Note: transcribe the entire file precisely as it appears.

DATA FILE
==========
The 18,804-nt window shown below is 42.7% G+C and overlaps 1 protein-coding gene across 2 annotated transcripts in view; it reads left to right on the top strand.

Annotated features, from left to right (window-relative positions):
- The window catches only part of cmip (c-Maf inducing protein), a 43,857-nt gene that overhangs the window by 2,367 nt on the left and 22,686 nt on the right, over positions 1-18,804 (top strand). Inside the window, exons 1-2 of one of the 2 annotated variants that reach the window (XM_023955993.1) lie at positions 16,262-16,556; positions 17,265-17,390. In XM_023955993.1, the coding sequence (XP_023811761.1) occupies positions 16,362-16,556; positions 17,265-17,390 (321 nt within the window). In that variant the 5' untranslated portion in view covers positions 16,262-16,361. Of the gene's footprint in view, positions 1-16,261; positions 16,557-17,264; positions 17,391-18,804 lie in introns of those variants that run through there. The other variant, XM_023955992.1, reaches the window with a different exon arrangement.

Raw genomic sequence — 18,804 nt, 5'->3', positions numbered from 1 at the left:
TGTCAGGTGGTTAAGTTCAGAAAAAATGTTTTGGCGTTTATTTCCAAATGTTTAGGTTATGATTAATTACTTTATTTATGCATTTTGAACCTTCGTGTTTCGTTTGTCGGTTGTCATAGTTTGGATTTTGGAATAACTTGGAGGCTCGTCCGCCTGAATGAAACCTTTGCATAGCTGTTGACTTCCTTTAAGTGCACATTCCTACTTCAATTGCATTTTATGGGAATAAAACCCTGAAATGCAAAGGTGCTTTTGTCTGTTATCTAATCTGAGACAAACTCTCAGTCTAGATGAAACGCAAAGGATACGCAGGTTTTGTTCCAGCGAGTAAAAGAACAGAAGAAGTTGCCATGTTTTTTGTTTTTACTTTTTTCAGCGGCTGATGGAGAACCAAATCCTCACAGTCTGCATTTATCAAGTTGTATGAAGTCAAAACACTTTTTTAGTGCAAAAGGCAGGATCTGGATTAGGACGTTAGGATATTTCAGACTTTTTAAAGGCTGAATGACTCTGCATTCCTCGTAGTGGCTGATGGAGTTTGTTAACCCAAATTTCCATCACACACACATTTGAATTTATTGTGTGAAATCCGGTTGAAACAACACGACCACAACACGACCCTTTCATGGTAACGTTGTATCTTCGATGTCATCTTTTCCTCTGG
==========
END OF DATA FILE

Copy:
The 18,804-nt window shown below is 42.7% G+C and overlaps 1 protein-coding gene across 2 annotated transcripts in view; it reads left to right on the top strand.

Annotated features, from left to right (window-relative positions):
- The window catches only part of cmip (c-Maf inducing protein), a 43,857-nt gene that overhangs the window by 2,367 nt on the left and 22,686 nt on the right, over positions 1-18,804 (top strand). Inside the window, exons 1-2 of one of the 2 annotated variants that reach the window (XM_023955993.1) lie at positions 16,262-16,556; positions 17,265-17,390. In XM_023955993.1, the coding sequence (XP_023811761.1) occupies positions 16,362-16,556; positions 17,265-17,390 (321 nt within the window). In that variant the 5' untranslated portion in view covers positions 16,262-16,361. Of the gene's footprint in view, positions 1-16,261; positions 16,557-17,264; positions 17,391-18,804 lie in introns of those variants that run through there. The other variant, XM_023955992.1, reaches the window with a different exon arrangement.

Raw genomic sequence — 18,804 nt, 5'->3', positions numbered from 1 at the left:
TGTCAGGTGGTTAAGTTCAGAAAAAATGTTTTGGCGTTTATTTCCAAATGTTTAGGTTATGATTAATTACTTTATTTATGCATTTTGAACCTTCGTGTTTCGTTTGTCGGTTGTCATAGTTTGGATTTTGGAATAACTTGGAGGCTCGTCCGCCTGAATGAAACCTTTGCATAGCTGTTGACTTCCTTTAAGTGCACATTCCTACTTCAATTGCATTTTATGGGAATAAAACCCTGAAATGCAAAGGTGCTTTTGTCTGTTATCTAATCTGAGACAAACTCTCAGTCTAGATGAAACGCAAAGGATACGCAGGTTTTGTTCCAGCGAGTAAAAGAACAGAAGAAGTTGCCATGTTTTTTGTTTTTACTTTTTTCAGCGGCTGATGGAGAACCAAATCCTCACAGTCTGCATTTATCAAGTTGTATGAAGTCAAAACACTTTTTTAGTGCAAAAGGCAGGATCTGGATTAGGACGTTAGGATATTTCAGACTTTTTAAAGGCTGAATGACTCTGCATTCCTCGTAGTGGCTGATGGAGTTTGTTAACCCAAATTTCCATCACACACACATTTGAATTTATTGTGTGAAATCCGGTTGAAACAACACGACCACAACACGACCCTTTCATGGTAACGTTGTATCTTCGATGTCATCTTTTCCTCTGG